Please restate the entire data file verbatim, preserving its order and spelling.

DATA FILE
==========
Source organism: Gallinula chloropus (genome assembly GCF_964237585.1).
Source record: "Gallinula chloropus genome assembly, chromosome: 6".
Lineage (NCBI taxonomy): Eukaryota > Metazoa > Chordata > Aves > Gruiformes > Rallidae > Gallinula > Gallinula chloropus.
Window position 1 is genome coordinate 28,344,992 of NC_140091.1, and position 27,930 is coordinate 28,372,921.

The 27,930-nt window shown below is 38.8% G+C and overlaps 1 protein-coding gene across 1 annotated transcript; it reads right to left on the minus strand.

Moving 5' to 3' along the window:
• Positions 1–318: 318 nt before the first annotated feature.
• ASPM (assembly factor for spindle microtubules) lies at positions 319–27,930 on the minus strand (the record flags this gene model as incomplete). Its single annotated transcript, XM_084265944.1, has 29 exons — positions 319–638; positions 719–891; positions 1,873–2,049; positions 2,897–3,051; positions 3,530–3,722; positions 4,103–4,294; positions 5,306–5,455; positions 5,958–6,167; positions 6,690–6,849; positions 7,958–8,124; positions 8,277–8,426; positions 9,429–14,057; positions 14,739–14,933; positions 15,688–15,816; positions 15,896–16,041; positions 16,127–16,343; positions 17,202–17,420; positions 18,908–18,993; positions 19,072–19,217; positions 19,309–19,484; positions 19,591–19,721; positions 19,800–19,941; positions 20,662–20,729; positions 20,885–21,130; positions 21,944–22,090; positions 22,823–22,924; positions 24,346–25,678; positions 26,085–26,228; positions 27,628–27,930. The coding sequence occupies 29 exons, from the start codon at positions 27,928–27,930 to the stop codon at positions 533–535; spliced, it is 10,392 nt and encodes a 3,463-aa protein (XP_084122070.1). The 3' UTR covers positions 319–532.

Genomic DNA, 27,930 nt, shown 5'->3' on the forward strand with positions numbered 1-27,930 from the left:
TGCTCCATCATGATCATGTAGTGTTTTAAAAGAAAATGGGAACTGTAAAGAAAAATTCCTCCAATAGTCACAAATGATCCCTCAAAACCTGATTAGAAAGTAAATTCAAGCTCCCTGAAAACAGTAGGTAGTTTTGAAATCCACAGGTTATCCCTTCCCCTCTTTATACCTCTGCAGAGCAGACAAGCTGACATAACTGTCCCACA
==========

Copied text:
Source organism: Gallinula chloropus (genome assembly GCF_964237585.1).
Source record: "Gallinula chloropus genome assembly, chromosome: 6".
Lineage (NCBI taxonomy): Eukaryota > Metazoa > Chordata > Aves > Gruiformes > Rallidae > Gallinula > Gallinula chloropus.
Window position 1 is genome coordinate 28,344,992 of NC_140091.1, and position 27,930 is coordinate 28,372,921.

The 27,930-nt window shown below is 38.8% G+C and overlaps 1 protein-coding gene across 1 annotated transcript; it reads right to left on the minus strand.

Moving 5' to 3' along the window:
• Positions 1–318: 318 nt before the first annotated feature.
• ASPM (assembly factor for spindle microtubules) lies at positions 319–27,930 on the minus strand (the record flags this gene model as incomplete). Its single annotated transcript, XM_084265944.1, has 29 exons — positions 319–638; positions 719–891; positions 1,873–2,049; positions 2,897–3,051; positions 3,530–3,722; positions 4,103–4,294; positions 5,306–5,455; positions 5,958–6,167; positions 6,690–6,849; positions 7,958–8,124; positions 8,277–8,426; positions 9,429–14,057; positions 14,739–14,933; positions 15,688–15,816; positions 15,896–16,041; positions 16,127–16,343; positions 17,202–17,420; positions 18,908–18,993; positions 19,072–19,217; positions 19,309–19,484; positions 19,591–19,721; positions 19,800–19,941; positions 20,662–20,729; positions 20,885–21,130; positions 21,944–22,090; positions 22,823–22,924; positions 24,346–25,678; positions 26,085–26,228; positions 27,628–27,930. The coding sequence occupies 29 exons, from the start codon at positions 27,928–27,930 to the stop codon at positions 533–535; spliced, it is 10,392 nt and encodes a 3,463-aa protein (XP_084122070.1). The 3' UTR covers positions 319–532.

Genomic DNA, 27,930 nt, shown 5'->3' on the forward strand with positions numbered 1-27,930 from the left:
TGCTCCATCATGATCATGTAGTGTTTTAAAAGAAAATGGGAACTGTAAAGAAAAATTCCTCCAATAGTCACAAATGATCCCTCAAAACCTGATTAGAAAGTAAATTCAAGCTCCCTGAAAACAGTAGGTAGTTTTGAAATCCACAGGTTATCCCTTCCCCTCTTTATACCTCTGCAGAGCAGACAAGCTGACATAACTGTCCCACA